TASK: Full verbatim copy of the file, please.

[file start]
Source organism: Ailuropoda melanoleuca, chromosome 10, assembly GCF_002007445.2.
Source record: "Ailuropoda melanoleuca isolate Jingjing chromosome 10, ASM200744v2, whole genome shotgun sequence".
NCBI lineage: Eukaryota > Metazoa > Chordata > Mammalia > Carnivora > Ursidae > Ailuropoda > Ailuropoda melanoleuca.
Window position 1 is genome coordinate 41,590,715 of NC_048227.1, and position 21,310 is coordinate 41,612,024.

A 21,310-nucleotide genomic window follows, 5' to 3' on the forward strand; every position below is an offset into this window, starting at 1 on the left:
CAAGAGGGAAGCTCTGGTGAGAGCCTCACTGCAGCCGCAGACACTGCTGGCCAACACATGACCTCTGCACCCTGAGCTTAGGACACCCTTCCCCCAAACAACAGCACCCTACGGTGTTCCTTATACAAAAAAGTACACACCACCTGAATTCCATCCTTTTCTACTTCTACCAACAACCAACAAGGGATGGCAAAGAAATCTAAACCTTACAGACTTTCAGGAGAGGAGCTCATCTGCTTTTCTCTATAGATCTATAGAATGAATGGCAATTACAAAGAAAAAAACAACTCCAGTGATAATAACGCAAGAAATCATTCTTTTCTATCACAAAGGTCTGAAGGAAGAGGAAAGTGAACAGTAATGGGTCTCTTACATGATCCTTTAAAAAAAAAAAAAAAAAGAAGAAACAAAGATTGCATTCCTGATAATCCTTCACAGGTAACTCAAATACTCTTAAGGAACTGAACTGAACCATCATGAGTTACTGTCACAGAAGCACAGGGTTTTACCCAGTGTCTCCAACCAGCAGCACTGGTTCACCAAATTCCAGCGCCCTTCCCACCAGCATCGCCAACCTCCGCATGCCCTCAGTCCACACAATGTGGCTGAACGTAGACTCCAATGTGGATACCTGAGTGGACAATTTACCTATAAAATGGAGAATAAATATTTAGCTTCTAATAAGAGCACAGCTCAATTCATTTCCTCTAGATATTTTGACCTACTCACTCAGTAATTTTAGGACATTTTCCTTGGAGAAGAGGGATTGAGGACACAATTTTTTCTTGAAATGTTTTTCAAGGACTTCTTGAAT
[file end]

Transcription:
Source organism: Ailuropoda melanoleuca, chromosome 10, assembly GCF_002007445.2.
Source record: "Ailuropoda melanoleuca isolate Jingjing chromosome 10, ASM200744v2, whole genome shotgun sequence".
NCBI lineage: Eukaryota > Metazoa > Chordata > Mammalia > Carnivora > Ursidae > Ailuropoda > Ailuropoda melanoleuca.
Window position 1 is genome coordinate 41,590,715 of NC_048227.1, and position 21,310 is coordinate 41,612,024.

A 21,310-nucleotide genomic window follows, 5' to 3' on the forward strand; every position below is an offset into this window, starting at 1 on the left:
CAAGAGGGAAGCTCTGGTGAGAGCCTCACTGCAGCCGCAGACACTGCTGGCCAACACATGACCTCTGCACCCTGAGCTTAGGACACCCTTCCCCCAAACAACAGCACCCTACGGTGTTCCTTATACAAAAAAGTACACACCACCTGAATTCCATCCTTTTCTACTTCTACCAACAACCAACAAGGGATGGCAAAGAAATCTAAACCTTACAGACTTTCAGGAGAGGAGCTCATCTGCTTTTCTCTATAGATCTATAGAATGAATGGCAATTACAAAGAAAAAAACAACTCCAGTGATAATAACGCAAGAAATCATTCTTTTCTATCACAAAGGTCTGAAGGAAGAGGAAAGTGAACAGTAATGGGTCTCTTACATGATCCTTTAAAAAAAAAAAAAAAAAGAAGAAACAAAGATTGCATTCCTGATAATCCTTCACAGGTAACTCAAATACTCTTAAGGAACTGAACTGAACCATCATGAGTTACTGTCACAGAAGCACAGGGTTTTACCCAGTGTCTCCAACCAGCAGCACTGGTTCACCAAATTCCAGCGCCCTTCCCACCAGCATCGCCAACCTCCGCATGCCCTCAGTCCACACAATGTGGCTGAACGTAGACTCCAATGTGGATACCTGAGTGGACAATTTACCTATAAAATGGAGAATAAATATTTAGCTTCTAATAAGAGCACAGCTCAATTCATTTCCTCTAGATATTTTGACCTACTCACTCAGTAATTTTAGGACATTTTCCTTGGAGAAGAGGGATTGAGGACACAATTTTTTCTTGAAATGTTTTTCAAGGACTTCTTGAAT